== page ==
Introduction

Upper Apalachicola valley

The Apalachicola River valley in northwest Florida is formed by the confluence of the Chattahoochee River, which comes down from the Blue Ridge Mountains of north Georgia, and the Flint River. They meet at the Florida-Georgia border where the U.S. Army Corps of Engineers has placed the Jim Woodruff dam to make a reservoir now called Lake Seminole. The Chattahoochee forms the Georgia – Florida border for its lowest 25 river miles. From the confluence, the Apalachicola flows freely about 107 river miles to the Gulf of Mexico. There it empties into Apalachicola Bay, which is bordered by a chain of barrier islands. People have lived in this region and enjoyed its rich resources for at least 12,000 years.

Apalachicola River valley

In this valley, the forests are full of game and the streams are full of freshwater fish and shellfish. The alluvial terraces form great farmland, which prehistoric people utilized as long as 1000 years ago to grow maize, beans, and squash. The many bubbling springs and creeks provide both water and transportation/communication systems throughout a vast network that was densely populated for many millennia. The satellite imagery (below) shows many lighter areas in the upper valley, farms that grow soybeans, cotton, and peanuts today.

Lower Apalachicola estuary

You can see the Chipola River, the largest tributary, on the west side, flowing some 80 miles until it empties into the big river. The Chipola and the Flint are a different color because they are clear and spring-fed, while the Chattahoochee is full of sediment it brings down from Georgia. The colors blend below the confluence. Large deposits of chert (American flint) that formed in the limestone in south Alabama, and Jackson and Calhoun Counties, Florida, provided the necessary raw materials for ancient chipped-stone tools. Today, many archaeologists, professional and avocational, practice flintknapping to try to replicate ancient technologies.

Spring at Florida Caverns State Park

On the east side of the river the high bluffs extend down to the middle valley. These are the Torreya Ravines, famous for steephead springs and rare plant and animal species. The lower Apalachicola forms a great delta with many tributary and distributary streams, low wetland swamps and marshes, and one of the most productive estuary systems known. Much of this is now protected public land. Prehistoric people in the lower valley and coastal areas seem to have lived off the wild resources of the land and water long after their relatives were farming upriver, and aquatic resources remain important today. Apalachicola Bay is famous for its seafood, with oysters still harvested by hand. The protective barrier islands, which formed some 4000 years ago, are of sugar-white sand that forms the most beautiful beaches in the world. On their sheltered bay sides, the islands were used as seasonal fishing and shellfishing stations for most of prehistoric time. The Gulf beaches were less attractive, with fewer resources, no fresh water, and seasonal storms; only in recent historic time have people decided to live there.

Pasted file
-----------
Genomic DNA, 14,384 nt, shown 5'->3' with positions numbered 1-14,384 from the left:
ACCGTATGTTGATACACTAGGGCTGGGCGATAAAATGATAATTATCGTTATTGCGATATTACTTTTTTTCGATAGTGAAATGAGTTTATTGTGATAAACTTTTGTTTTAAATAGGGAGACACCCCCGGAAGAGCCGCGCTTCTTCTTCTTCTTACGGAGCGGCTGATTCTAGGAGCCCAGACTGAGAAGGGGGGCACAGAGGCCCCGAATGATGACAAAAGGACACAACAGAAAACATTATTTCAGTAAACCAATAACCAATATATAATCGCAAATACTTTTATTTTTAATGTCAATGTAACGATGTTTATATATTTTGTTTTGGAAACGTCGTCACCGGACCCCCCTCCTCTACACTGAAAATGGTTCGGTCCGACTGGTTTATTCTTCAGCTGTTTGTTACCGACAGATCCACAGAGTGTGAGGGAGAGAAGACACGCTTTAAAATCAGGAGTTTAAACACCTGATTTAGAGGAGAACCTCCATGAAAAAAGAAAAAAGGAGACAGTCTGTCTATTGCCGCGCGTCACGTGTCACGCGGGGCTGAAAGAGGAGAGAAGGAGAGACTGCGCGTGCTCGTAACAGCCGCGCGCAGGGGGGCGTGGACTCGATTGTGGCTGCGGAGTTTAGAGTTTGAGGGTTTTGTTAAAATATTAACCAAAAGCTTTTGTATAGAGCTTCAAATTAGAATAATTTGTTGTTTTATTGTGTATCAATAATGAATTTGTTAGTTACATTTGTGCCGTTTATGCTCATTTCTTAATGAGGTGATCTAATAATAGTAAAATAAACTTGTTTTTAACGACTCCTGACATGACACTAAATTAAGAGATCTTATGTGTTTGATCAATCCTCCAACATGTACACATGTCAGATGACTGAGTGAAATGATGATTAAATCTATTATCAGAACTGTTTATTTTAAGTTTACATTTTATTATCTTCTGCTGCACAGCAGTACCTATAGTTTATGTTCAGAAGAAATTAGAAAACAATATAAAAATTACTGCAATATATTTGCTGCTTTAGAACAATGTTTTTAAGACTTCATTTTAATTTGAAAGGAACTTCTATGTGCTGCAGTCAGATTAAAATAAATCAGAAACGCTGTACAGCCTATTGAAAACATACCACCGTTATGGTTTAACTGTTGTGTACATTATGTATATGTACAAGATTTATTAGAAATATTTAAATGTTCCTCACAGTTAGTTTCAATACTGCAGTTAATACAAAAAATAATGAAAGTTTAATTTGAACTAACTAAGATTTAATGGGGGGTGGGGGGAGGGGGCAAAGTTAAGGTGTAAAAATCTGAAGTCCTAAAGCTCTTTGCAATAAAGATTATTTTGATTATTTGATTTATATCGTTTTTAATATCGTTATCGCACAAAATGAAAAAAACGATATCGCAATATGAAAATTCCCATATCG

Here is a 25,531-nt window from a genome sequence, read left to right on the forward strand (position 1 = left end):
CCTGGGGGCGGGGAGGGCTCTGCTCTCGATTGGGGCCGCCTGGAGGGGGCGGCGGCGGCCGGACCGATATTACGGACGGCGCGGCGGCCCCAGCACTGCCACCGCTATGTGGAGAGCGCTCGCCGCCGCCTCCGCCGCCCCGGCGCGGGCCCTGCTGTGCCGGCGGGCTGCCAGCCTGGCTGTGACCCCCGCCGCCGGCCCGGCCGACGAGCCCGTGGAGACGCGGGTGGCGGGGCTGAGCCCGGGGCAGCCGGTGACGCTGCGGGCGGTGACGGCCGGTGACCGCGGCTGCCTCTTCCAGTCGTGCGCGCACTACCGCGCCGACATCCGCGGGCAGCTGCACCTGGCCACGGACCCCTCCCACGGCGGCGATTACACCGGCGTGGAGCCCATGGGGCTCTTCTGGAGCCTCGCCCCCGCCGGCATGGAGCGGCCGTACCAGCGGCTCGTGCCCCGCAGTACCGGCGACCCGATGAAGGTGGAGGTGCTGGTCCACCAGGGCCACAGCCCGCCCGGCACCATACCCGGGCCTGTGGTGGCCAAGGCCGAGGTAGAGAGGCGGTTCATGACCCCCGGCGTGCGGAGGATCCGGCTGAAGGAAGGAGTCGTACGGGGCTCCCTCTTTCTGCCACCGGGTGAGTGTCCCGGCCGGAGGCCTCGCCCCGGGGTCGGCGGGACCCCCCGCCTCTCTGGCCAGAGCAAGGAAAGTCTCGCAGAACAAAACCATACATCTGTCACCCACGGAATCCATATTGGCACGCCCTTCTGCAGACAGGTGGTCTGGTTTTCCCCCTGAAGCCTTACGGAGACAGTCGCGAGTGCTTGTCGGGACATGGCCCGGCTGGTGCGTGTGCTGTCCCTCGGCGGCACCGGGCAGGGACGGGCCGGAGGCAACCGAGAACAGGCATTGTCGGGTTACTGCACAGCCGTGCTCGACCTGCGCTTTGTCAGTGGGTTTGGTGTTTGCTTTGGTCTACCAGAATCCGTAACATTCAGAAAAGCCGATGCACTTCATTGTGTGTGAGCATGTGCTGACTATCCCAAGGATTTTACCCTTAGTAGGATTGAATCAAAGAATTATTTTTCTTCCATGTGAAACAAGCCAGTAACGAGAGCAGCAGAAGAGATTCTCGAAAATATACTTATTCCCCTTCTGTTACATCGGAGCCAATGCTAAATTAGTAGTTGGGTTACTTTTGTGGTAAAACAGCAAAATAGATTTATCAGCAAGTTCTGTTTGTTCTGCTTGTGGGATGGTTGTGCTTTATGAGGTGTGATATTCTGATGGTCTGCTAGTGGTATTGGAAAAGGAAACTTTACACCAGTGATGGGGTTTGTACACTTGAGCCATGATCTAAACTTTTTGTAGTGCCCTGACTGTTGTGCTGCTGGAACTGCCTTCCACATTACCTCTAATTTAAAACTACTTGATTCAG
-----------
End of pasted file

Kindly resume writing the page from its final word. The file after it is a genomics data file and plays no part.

The University of South Florida has conducted archaeological investigations in the Apalachicola-lower Chattahoochee region for more than 20 years. Besides students and professionals, many local residents of the valley have participated in the research. Their gracious sharing of hands-on knowledge of the land has been crucial in gaining a better understanding of site locations and artifact uses, and the environmental changes that have taken place through time.

Aerial image of Apalachicola valley

The Apalachicola River Valley is very rich in archaeological resources; most residents have collections of prehistoric artifacts or know people who do. They also understand archaeology (and how it’s not about dinosaurs) and appreciate what it can tell us about past peoples – Native American, European, African, and American – who have inhabited and enjoyed the same land and resources we value today. This website is just a small effort to communicate some of what we have learned from the archaeological record. It is presented in chronological order, according to the different (conventional but artificial) time periods archaeologists have named in order to organize all the information in some understandable fashion. Within this cultural chronology are also mentioned a few of the research questions we investigate as we recover information and materials from the ground. To classify the artifacts we have developed this sorting guide. The mission of archaeology is not to gain artifacts themselves, but to use them and other data (like features in the ground representing garbage pits or house foundations, animal and plant remains, soils studies and so on) to see how people once lived and behaved, and why they might have changed (or not changed). Sometimes this can also provide practical information for our own modern society (how did they deal with disaster or climate change in the past? Yes, it’s happened before!). See Donoghue and White 1995 for more information on changing settlement patterns through time.

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